There are many organisations mainly in the voluntary sector that have a tremendous story to tell about what volunteers can achieve – and many need funding in order to sustain and develop this further.
In my previous blog I described the excellent work of 6 organisations and outlined some of the strategies that they have used to make the case for funding.
I think that the challenge we face is that in England we live in a state that is increasingly marketised and centralised.
In the marketing paradigm the route to securing funding from the state is an apparently rational one – its something like this:
- Demonstrate that there is an unmet need that has a cost on society
- Show how you can meet it – and quantify how much this will cost
- Evidence that savings can be generated
- Prove that your option is cheaper than any alternative
The UK is one of the most centralised western states. In order to be able to function government and its proxies (Public Health England, NHS England etc) need information that can assure them that public money is being well spent and issues of concern are being resolved.
Because government and its agencies are so centralised they require a range of metrics that bring local experience closer to them – so we have developed a complex series of standard indicators (Outcome Frameworks, QALYs, QIPP etc) that all serve to provide information to these centralised agencies.
These measures – that we sometimes think demonstrate our technical sophistication at keeping track of population wellbeing can also be seen as showing just how centralised we have become!
What about volunteering?
I think that these two systems (the market and the centralised state) and their need for metrics are antithetical to the premise on which volunteering is based.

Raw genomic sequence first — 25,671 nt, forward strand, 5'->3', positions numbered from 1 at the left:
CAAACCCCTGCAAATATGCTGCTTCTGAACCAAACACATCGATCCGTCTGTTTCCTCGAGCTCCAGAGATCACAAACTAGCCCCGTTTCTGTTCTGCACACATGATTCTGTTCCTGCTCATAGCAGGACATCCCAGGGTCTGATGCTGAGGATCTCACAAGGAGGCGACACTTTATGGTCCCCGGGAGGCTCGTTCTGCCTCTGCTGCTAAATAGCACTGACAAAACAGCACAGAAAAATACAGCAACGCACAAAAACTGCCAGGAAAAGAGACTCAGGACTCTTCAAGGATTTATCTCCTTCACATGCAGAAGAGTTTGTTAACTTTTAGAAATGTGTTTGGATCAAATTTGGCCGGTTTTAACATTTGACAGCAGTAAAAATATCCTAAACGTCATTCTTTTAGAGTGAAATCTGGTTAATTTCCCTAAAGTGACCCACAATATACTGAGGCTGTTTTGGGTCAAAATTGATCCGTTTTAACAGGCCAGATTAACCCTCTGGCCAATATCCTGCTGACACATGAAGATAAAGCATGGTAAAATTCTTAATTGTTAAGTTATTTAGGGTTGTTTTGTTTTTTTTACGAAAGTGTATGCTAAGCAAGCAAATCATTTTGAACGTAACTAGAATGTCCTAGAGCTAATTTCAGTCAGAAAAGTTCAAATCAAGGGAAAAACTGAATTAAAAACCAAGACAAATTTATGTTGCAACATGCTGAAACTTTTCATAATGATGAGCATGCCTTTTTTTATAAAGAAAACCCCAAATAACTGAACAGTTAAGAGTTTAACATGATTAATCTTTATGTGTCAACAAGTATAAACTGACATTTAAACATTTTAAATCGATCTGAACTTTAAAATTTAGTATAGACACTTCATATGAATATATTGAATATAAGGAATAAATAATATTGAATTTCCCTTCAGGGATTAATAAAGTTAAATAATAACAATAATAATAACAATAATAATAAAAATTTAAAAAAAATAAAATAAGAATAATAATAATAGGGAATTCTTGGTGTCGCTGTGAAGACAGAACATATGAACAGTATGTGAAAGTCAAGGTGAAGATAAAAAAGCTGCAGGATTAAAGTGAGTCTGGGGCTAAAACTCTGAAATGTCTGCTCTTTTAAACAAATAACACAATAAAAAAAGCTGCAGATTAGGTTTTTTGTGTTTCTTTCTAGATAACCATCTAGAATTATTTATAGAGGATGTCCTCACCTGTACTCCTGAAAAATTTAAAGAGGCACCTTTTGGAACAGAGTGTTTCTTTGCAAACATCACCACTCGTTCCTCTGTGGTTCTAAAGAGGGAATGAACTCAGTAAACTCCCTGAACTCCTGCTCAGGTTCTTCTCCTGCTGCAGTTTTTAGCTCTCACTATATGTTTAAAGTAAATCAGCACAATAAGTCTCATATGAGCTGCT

Volunteering often arises to meet need where there are no services or where there is a gap in services. Indeed, volunteering often develops in places that officials thought did not exist – and therefore did not fund. This is because these spaces had not been measured before or could not be satisfactorily measured because of their complexity and multi-causality.
For example, a lot of volunteering is concerned with the the relationship between the individual and society or between the individual and other services. Of course just because these areas cannot be easily measured does not mean that they are unimportant – far from it – our connection with the state and other people is crucial to our wellbeing – as some of the excellent national work on loneliness demonstrates.
An example of this multi-dimension benefit of volunteering to volunteers and wider society is set out here in this useful report from Citizens advice that came out last year.
Can we have some funding please?
The problem arises when organisations who provide volunteers are asked to justify their case for public funding. They find that they have to do so using a set of arguments that are designed to determine value in a market place or provide reassurance of impact to a centrally led government agency.
My point is that we – citizens who volunteer – do not go into this gift relationship (for that is what volunteering is) because we want to secure market position, generate savings or meet government targets – we do it because we wish to give our time and skill to help people and generally the only evidence of success we require is what the people who receive support from this volunteering feel and say.
So, while there is policy ambition and rhetoric for increasing volunteering – as long as we continue to try to measure and justify it using models that are about just about market value or government ‘outcomes’ volunteering will struggle to get funded – or risk becoming a commodity.
There is a real risk that this will actually lead to a less innovative, more ossified and less diverse system of delivery and the contribution that volunteering makes to civic engagement and cohesion will be weakened.
Of course some of the work that is going on at present with regard to implementation of the Social Value Act may offer part of the solution – as part of this I think that there is an urgent need to look again at the respective roles of grants and co-produced service design to ensure that local commissioners are enabled to take a balanced approach when determining which model works best for them.
What do you think?